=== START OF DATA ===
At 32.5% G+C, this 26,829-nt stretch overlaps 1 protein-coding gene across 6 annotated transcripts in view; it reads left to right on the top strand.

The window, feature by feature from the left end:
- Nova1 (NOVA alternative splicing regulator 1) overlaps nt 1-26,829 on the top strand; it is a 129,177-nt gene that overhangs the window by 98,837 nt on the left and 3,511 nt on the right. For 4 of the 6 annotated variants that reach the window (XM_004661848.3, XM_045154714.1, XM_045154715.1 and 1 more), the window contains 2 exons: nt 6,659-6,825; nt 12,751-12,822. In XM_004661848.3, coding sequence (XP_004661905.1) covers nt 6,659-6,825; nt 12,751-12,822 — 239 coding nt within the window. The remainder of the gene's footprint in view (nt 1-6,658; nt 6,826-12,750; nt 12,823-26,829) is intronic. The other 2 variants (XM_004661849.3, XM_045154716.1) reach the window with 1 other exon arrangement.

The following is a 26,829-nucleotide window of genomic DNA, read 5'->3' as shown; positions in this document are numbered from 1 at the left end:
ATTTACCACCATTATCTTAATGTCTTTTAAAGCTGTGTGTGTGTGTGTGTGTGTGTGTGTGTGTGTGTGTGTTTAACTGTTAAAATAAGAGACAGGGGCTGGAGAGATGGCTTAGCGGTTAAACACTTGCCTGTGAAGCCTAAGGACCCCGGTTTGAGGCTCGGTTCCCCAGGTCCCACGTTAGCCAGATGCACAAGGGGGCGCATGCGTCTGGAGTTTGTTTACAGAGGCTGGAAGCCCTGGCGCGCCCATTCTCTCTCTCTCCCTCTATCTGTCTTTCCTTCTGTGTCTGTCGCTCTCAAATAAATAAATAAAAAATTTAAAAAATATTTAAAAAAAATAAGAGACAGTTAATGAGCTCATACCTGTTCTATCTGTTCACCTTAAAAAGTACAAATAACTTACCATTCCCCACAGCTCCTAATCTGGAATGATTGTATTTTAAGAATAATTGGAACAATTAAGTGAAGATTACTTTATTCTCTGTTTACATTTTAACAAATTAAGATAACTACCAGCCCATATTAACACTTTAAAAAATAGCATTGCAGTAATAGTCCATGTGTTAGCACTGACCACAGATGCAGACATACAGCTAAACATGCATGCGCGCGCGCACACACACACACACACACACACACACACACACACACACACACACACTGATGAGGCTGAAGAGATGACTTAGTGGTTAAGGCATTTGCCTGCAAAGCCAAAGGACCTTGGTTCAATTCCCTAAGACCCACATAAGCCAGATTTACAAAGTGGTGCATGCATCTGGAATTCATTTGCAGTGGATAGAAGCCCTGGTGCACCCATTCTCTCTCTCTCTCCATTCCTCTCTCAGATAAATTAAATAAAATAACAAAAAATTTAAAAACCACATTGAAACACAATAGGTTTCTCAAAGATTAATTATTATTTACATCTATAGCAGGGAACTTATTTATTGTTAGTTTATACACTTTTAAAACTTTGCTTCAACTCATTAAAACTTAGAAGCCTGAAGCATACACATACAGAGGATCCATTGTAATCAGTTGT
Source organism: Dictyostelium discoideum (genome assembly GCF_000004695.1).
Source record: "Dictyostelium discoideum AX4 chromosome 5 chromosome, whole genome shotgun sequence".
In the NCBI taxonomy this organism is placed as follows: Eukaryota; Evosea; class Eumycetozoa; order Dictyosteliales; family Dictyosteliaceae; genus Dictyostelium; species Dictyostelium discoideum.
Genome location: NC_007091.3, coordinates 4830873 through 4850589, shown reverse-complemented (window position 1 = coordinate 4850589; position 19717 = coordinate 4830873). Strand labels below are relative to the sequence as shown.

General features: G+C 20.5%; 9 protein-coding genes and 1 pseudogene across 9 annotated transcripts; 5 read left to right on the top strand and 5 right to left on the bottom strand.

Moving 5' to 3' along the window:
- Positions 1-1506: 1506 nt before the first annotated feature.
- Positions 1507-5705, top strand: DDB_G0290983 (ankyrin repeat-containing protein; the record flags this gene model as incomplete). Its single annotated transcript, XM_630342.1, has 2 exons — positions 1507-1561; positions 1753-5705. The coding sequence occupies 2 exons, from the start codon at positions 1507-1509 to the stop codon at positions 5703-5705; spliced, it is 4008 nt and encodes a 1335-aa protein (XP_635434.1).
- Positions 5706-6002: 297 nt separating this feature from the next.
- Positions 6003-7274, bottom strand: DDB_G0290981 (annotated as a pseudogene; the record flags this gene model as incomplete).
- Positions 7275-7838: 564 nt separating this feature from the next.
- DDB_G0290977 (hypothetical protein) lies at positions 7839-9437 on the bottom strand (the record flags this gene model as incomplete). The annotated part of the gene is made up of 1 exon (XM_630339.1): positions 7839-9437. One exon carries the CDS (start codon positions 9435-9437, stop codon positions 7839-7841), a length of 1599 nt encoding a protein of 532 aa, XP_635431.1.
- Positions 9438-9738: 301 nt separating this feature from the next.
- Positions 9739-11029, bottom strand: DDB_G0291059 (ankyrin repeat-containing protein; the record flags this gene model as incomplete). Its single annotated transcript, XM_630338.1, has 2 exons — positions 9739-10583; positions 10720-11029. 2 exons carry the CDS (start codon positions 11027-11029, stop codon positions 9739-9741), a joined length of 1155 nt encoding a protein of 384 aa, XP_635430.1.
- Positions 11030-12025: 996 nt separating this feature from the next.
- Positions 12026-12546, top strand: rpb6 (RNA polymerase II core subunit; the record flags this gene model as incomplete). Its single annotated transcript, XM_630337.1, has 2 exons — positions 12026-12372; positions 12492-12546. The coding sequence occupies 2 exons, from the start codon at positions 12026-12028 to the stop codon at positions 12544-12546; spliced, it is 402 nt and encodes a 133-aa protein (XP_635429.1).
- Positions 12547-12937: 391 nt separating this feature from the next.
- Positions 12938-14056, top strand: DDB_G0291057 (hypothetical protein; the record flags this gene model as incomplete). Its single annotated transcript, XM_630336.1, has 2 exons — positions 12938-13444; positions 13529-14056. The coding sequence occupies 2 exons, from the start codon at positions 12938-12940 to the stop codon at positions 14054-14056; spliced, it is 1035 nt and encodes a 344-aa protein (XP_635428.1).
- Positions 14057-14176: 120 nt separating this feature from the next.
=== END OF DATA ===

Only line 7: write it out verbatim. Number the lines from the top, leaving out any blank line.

Source record: "Dictyostelium discoideum AX4 chromosome 5 chromosome, whole genome shotgun sequence".